Queens of the Crusades, by Alison Weir

Second paragraph of third chapter:

His [Henry II’s] father, Geoffrey, Count of Anjou, was a vassal of the King of France and had been nicknamed ‘Plantagenet’ after the sprig of broom — Planta genista — that he wore in his hat (the name was not adopted as a royal surname until the fifteenth century). Henry II and his sons founded the Angevin royal dynasty, but the county of Anjou was lost to England in the thirteenth century, so modern historians have come to use the surname Plantagenet for them and their descendants, who ruled England until 1485.

A good chunky book about the queens of England from Eleanor of Aquitaine (Henry II) to Eleanor of Castile (Edward I), including therefore also Berengaria of Navarre (Richard I), Isabella of Angouleme (John) and Eleanor (here Alienor) or Provence (Henry III). Weir has already published entire books about two of these (the first of the Eleanors and Isabella) and they rather dominate the narrative; in particular, the first queen, Eleanor of Aquitaine, who is everyone’s favourite of course, dies on page 186 of a 400-page book.

As narrative history it feels fairly complete. I am much more familiar with Eleanor and her children than with the second half of the story, and it filled in some gaps in my knowledge; in particular, I had no idea that Berengaria of Navarre had quite an interesting career as dowager queen, living another 30 years after Richard I was killed. The details of Henry III’s hapless reign were also largely new to me.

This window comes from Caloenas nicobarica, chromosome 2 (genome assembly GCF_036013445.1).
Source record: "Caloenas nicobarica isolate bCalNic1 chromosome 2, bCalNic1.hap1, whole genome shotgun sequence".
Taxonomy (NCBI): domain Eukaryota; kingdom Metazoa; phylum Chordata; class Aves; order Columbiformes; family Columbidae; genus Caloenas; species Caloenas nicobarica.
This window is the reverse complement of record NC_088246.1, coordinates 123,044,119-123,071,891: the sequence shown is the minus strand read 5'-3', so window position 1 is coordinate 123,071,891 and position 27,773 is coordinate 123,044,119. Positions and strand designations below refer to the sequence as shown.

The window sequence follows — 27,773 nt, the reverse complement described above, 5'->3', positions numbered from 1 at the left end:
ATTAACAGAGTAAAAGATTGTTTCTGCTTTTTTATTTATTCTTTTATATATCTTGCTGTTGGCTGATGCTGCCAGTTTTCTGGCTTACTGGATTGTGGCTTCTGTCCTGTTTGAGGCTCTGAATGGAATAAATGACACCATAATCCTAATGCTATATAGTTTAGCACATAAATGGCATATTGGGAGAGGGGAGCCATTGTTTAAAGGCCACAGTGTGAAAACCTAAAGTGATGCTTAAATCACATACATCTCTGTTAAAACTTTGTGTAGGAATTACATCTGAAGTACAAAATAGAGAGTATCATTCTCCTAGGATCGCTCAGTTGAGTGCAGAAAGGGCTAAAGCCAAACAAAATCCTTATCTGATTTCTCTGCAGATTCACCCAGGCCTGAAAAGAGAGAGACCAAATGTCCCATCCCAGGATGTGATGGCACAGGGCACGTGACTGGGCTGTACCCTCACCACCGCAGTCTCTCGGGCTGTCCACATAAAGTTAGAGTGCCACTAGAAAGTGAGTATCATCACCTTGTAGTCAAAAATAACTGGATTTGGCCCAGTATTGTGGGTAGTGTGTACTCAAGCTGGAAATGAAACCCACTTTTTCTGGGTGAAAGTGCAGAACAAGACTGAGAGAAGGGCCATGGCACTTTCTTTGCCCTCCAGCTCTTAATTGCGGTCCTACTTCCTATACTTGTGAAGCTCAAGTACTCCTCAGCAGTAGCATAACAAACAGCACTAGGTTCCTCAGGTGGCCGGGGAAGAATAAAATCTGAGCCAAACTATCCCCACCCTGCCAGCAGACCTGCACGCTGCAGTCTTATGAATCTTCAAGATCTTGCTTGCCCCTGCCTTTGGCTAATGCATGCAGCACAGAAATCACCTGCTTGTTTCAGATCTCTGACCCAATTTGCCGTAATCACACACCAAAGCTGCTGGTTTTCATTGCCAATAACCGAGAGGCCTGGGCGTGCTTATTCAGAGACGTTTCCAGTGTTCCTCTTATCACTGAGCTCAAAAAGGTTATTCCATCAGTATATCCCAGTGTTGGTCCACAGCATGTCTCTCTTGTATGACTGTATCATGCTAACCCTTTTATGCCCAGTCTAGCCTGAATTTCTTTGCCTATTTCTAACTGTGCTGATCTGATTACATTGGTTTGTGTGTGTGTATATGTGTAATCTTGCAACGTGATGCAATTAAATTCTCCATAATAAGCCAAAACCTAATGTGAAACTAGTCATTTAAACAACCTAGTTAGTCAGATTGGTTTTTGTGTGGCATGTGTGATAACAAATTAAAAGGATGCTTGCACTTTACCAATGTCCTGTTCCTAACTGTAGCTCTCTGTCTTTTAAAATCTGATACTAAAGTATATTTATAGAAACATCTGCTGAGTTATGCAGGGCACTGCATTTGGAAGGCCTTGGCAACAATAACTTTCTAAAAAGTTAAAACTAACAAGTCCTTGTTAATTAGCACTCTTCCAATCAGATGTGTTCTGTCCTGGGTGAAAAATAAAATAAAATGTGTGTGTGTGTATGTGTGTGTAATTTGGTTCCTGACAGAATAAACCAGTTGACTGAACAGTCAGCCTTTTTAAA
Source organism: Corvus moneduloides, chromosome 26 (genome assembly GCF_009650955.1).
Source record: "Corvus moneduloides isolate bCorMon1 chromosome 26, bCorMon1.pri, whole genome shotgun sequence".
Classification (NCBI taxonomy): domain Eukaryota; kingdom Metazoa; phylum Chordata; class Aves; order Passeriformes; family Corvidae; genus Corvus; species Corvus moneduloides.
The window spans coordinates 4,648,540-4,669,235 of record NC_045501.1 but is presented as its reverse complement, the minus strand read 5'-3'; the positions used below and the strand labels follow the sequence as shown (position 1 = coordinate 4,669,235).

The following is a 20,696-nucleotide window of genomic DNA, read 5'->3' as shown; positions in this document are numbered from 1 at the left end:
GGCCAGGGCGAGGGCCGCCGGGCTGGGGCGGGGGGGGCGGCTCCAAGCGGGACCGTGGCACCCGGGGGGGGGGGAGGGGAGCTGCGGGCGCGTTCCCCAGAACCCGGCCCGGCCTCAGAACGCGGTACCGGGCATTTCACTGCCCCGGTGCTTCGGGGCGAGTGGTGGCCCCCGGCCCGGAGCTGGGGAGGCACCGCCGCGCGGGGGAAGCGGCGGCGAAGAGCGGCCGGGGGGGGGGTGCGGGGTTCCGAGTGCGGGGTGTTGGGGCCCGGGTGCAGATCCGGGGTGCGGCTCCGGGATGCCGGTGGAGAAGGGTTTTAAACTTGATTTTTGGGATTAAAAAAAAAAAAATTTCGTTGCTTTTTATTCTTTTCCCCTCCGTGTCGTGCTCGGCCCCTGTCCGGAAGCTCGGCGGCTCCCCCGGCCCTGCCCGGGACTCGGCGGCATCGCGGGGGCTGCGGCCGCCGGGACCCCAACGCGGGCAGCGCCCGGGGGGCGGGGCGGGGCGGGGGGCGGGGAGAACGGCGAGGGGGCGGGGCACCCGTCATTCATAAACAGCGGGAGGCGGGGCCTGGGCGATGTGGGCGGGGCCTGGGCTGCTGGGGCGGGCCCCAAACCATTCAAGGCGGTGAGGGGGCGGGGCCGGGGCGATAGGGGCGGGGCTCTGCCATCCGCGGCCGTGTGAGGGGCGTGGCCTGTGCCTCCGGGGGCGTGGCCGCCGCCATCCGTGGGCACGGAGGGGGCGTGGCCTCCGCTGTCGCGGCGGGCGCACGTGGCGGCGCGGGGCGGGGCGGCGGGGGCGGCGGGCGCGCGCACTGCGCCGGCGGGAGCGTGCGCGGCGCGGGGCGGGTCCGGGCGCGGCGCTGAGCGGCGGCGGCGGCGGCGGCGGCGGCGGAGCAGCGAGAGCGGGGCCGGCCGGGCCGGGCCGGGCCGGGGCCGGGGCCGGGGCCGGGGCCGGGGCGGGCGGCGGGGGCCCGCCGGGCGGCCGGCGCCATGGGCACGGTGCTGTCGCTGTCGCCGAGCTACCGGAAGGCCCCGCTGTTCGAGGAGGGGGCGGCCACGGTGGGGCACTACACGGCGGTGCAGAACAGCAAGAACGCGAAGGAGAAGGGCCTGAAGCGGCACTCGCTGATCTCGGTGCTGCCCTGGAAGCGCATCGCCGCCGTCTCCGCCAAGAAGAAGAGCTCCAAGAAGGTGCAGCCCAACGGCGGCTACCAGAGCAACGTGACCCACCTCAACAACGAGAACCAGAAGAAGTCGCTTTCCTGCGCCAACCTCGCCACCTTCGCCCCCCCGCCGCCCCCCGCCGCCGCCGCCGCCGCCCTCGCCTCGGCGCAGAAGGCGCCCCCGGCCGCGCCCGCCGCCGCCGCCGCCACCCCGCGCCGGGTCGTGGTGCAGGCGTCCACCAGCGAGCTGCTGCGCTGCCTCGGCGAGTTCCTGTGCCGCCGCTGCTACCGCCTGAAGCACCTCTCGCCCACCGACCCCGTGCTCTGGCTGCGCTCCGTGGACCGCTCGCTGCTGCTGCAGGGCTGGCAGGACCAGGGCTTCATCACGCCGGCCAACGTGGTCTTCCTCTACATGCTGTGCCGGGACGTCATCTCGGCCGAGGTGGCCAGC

However, it would have been interesting also to interrogate the role of women in medieval politics. All of these queens were sometimes able to exercise legal authority and issue their own decisions; at other times they were not. What was the difference? What were the expectations of women in public life at that time? Weir does describe how the queens are portrayed in art, but without a lot of context for us to see how this compares with the portrayal of other women, or indeed men.

So, a slightly old-fashioned book, but full of interesting stuff. You can get it here.

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